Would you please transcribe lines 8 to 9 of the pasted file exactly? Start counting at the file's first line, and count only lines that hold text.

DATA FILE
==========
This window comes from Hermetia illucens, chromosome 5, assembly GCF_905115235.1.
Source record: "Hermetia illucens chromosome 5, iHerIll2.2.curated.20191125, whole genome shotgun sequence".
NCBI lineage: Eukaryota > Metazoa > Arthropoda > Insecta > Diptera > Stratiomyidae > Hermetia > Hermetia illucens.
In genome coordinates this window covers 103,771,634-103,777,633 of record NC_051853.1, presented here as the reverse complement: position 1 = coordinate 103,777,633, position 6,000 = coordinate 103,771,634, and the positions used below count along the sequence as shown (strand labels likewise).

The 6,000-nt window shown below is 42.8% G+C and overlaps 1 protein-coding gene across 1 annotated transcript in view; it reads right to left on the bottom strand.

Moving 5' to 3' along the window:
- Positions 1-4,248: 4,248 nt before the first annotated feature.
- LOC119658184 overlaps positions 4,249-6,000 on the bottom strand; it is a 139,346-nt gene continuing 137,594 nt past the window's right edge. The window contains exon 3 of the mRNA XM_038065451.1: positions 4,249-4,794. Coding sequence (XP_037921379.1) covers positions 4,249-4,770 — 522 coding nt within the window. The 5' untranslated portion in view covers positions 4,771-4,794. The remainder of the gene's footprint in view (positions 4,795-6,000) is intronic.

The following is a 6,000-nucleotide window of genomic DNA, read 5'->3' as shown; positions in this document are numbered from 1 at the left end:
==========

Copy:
- LOC119658184 overlaps positions 4,249-6,000 on the bottom strand; it is a 139,346-nt gene continuing 137,594 nt past the window's right edge. The window contains exon 3 of the mRNA XM_038065451.1: positions 4,249-4,794. Coding sequence (XP_037921379.1) covers positions 4,249-4,770 — 522 coding nt within the window. The 5' untranslated portion in view covers positions 4,771-4,794. The remainder of the gene's footprint in view (positions 4,795-6,000) is intronic.

The following is a 6,000-nucleotide window of genomic DNA, read 5'->3' as shown; positions in this document are numbered from 1 at the left end: